Filed by UAL Corporation
Pursuant to Rule 425 under the Securities Act of 1933
and deemed filed pursuant to Rule 14a-12
under the Securities Exchange Act of 1934

Subject Company: Continental Airlines, Inc.
Commission File No.: 1-10323

Important Information For Investors And Stockholders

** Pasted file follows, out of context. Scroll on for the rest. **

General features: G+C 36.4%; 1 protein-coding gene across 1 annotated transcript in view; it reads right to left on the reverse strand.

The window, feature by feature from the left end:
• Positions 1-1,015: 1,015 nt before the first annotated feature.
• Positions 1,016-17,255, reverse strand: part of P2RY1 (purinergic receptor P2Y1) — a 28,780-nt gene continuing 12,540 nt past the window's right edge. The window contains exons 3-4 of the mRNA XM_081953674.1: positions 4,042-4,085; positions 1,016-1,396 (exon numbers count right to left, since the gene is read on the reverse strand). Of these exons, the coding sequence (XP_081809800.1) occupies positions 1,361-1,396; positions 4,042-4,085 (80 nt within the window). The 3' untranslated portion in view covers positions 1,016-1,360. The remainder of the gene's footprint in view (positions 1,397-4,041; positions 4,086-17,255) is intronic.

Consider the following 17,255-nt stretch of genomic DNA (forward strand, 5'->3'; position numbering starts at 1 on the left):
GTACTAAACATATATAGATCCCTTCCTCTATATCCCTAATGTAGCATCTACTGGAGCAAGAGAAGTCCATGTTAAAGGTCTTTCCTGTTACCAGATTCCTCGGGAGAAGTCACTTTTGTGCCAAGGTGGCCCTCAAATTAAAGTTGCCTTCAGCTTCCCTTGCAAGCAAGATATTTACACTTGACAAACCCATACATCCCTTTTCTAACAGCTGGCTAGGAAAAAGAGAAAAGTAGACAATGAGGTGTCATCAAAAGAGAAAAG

This communication does not constitute an offer to sell or the solicitation of an offer to buy any securities or a solicitation of any vote or approval. The proposed merger of equals transaction between UAL Corporation (“UAL”) and Continental Airlines, Inc. (“Continental”) will be submitted to the respective stockholders of UAL and Continental for their consideration.  In connection with the proposed transaction, UAL has filed with the Securities and Exchange Commission (“SEC”) a registration statement on Form S-4 that includes a preliminary joint proxy statement of Continental and UAL that also constitutes a prospectus of UAL.  UAL and Continental also plan to file other documents with the SEC regarding the proposed transaction. 60; UAL AND CONTINENTAL URGE INVESTORS AND SECURITY HOLDERS TO READ THE PRELIMINARY JOINT PROXY STATEMENT/PROSPECTUS AND OTHER RELEVANT DOCUMENTS THAT WILL BE FILED WITH THE SEC (INCLUDING THE DEFINITIVE JOINT PROXY STATEMENT/PROSPECTUS) CAREFULLY AND IN THEIR ENTIRETY WHEN THEY BECOME AVAILABLE BECAUSE THEY CONTAIN IMPORTANT INFORMATION ABOUT THE PROPOSED TRANSACTION.  Investors and stockholders may obtain free copies of the preliminary joint proxy statement/prospectus and other documents containing important information about UAL and Continental (including the definitive joint proxy statement/prospectus), once such documents are filed with the SEC, through the website maintained by the SEC at Copies of the documents filed with the SEC by UAL will be available free of charge on UAL’s website at under the tab “Investor Relatio ns” or by contacting UAL’s Investor Relations Department at (312) 997-8610.  Copies of the documents filed with the SEC by Continental will be available free of charge on Continental’s website at under the tab “About Continental” and then under the tab “Investor Relations” or by contacting Continental’s Investor Relations Department at (713) 324-5152.